Tracking gov’t contracts remains a challenge, PCIJ study shows
Tracking and monitoring government projects and contracts continue to be a challenge due to limited access to public data and information, a study by the Philippine Center for Investigative Journalism (PCIJ) revealed on Thursday.
The research titled “Public Contracting in the Philippines: Breakthroughs and Barriers,” found that agencies involved in public works, mainly the Department of Public Works and Highways (DPWH), do not publish all documents related to the procurement of infrastructure projects.
Of the 35 documents that the agencies should publish and make available to the public in accordance with the Open Contracting Data Standards (OCDS), the PCIJ found that only 21 or 60 percent were available online or obtained through a written request.
The OCDS is an open data standard created by the Open Contracting Partnership to increase transparency and allow deeper analysis of data.
The research scrutinized the level of access to information in the systems of several agencies involved in the procurement of infrastructure projects, including the Philippine Government Electronic Procurement System (PhilGEPS), Government Procurement Policy Board (GPPB), Construction Industry Authority of the Philippines (CIAP), Philippine Contractors Accreditation Board (PIAB), Commission on Audit (COA), Securities and Exchange Commission (SEC), and Department of Trade and Industry (DTI).
“Open is quite not the norm yet as the report would show in the Philippine government’s procurement or contracting process,” said PCIJ Executive Director Malou Mangahas during the launch of the study in Tomas Morato, Quezon City.
“While state agencies have started to post mass and volumes of documents online, we could wish that these are more complete or connected or timely, and certainly vested with meaningful narratives,” she added.
Overall, the Philippines only scored two of five stars in the OCDS, where government agencies provide machine-readable data.
Weak file organization
The study also found that there was a weak organization of files on agency websites, which leads to data or document dump.
Andro Santiago, assistant division chief of the Stakeholders Affairs Division, Stakeholders Relations Service of the DPWH, said agencies need to find a mechanism to organize data so response to document and data request would be easier.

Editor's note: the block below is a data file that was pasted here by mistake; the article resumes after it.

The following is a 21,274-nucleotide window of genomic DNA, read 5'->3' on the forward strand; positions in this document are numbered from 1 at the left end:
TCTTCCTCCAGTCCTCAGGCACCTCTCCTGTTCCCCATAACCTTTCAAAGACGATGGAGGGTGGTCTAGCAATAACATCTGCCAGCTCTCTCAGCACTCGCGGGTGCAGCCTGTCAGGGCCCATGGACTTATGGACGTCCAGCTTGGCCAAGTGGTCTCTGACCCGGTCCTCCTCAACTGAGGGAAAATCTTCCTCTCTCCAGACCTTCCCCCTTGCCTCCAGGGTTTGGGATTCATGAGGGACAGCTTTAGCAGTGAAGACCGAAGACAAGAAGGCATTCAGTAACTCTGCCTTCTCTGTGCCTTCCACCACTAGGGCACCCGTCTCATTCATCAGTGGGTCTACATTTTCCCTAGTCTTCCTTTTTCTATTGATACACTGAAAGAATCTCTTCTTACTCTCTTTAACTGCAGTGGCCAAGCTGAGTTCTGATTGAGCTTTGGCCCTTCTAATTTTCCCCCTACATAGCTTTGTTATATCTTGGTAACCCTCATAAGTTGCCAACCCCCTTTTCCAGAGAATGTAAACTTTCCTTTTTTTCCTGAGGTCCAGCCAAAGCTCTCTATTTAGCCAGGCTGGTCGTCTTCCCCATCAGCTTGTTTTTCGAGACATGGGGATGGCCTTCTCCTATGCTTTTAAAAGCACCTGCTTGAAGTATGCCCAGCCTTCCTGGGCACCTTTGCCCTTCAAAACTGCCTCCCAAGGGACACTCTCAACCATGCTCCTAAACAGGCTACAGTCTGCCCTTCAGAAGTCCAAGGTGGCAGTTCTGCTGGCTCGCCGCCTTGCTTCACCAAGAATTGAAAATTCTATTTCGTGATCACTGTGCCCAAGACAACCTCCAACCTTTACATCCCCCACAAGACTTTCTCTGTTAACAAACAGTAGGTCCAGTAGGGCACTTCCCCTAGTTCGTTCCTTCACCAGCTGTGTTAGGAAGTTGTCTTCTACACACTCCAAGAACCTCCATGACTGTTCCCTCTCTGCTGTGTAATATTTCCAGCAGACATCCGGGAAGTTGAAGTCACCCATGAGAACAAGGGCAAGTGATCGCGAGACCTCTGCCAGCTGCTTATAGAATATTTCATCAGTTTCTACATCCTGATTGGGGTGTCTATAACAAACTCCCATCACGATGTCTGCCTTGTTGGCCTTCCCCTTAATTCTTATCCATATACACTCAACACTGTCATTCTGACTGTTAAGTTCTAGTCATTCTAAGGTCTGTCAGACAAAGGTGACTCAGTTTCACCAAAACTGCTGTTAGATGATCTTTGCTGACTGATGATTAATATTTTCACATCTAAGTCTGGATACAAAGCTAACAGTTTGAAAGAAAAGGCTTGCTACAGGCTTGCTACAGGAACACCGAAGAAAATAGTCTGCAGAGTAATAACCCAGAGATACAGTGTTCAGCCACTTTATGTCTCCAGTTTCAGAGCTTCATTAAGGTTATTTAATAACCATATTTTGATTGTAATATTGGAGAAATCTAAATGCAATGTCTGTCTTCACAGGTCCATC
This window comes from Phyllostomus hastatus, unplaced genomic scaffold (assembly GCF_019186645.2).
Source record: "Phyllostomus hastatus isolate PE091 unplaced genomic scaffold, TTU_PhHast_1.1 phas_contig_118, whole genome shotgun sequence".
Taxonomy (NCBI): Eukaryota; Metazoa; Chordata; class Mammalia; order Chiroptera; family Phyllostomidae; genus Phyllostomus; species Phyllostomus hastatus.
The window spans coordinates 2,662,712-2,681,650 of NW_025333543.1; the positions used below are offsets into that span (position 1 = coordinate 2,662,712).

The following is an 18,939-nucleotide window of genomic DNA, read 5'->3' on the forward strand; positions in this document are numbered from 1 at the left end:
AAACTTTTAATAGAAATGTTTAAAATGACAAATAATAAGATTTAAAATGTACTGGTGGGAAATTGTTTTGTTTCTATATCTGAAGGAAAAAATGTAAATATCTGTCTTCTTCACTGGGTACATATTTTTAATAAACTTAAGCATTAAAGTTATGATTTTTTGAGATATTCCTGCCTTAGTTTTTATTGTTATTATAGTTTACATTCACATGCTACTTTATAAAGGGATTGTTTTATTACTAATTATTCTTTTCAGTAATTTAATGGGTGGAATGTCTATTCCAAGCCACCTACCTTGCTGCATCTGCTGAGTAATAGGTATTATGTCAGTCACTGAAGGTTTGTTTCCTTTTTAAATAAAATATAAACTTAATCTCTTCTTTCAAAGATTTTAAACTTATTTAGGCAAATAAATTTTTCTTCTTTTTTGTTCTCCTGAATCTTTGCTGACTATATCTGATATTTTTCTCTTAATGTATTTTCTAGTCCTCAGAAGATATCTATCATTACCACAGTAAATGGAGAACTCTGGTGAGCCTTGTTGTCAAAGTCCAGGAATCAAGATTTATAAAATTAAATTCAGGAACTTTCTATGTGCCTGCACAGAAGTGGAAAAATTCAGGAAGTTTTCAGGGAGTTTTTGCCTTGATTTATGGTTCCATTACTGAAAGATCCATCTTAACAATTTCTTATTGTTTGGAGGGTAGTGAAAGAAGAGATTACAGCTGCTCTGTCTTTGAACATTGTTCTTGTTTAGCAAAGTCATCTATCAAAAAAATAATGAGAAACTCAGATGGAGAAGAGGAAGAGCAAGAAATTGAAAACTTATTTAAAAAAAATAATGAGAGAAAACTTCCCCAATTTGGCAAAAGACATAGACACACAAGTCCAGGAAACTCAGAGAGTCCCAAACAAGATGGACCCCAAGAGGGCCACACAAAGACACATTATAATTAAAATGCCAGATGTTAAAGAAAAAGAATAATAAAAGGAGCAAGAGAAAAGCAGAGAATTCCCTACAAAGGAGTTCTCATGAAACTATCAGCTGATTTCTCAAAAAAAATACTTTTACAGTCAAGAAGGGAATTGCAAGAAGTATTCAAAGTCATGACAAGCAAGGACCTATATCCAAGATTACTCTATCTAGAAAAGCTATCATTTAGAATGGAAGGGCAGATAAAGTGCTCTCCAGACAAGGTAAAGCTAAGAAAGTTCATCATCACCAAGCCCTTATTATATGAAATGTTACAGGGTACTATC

“Ang isang problema namin sa aming ahensya, iba-iba ang may-ari ng dokumento. Sa planning stage, meron kaming planning service na nagmamay-ari ng dokumento, separate sila nagki-keep ng file,” Santiago said.
(One of the problems in our agency is that there are different owners of documents. In the planning stage, we have the planning service that owns the document and separately keeps the file.)
He said it would be better if agencies could tag documents with a project number so that when it is uploaded online, it would be easier to find all relevant project information.
Data Privacy Act
The Data Privacy Act of 2012 has prompted agencies to limit access to information on business and including contractors, the PCIJ study revealed.
Since the law was passed in 2012, the PCIJ said the SEC has suspended public access to its Reverse Search module, a facility that can “generate a list of corporate interests of individuals such as shareholdings and board seats in corporations.”
The module was crucial in PCIJ’s series of investigative reports on the ill-gotten wealth of former President Joseph Estrada, which led to his ouster.
The PCAB, on the other hand, stopped providing copies of contractors’ licenses to requestors early 2017.
But on the brighter side, the PCIJ report noted that the PhilGEPS publishes key documents and databases on bids and awards “in an open, accessible, and timely manner,” albeit not fully aligned with the OCDS.
The portal makes available the several documents involved during the tender and award stages of the contracting process. /jpv
Read the full PCIJ report here: http://pcij.org/stories/big-money-for-ph-projects-no-access-to-all-documents/
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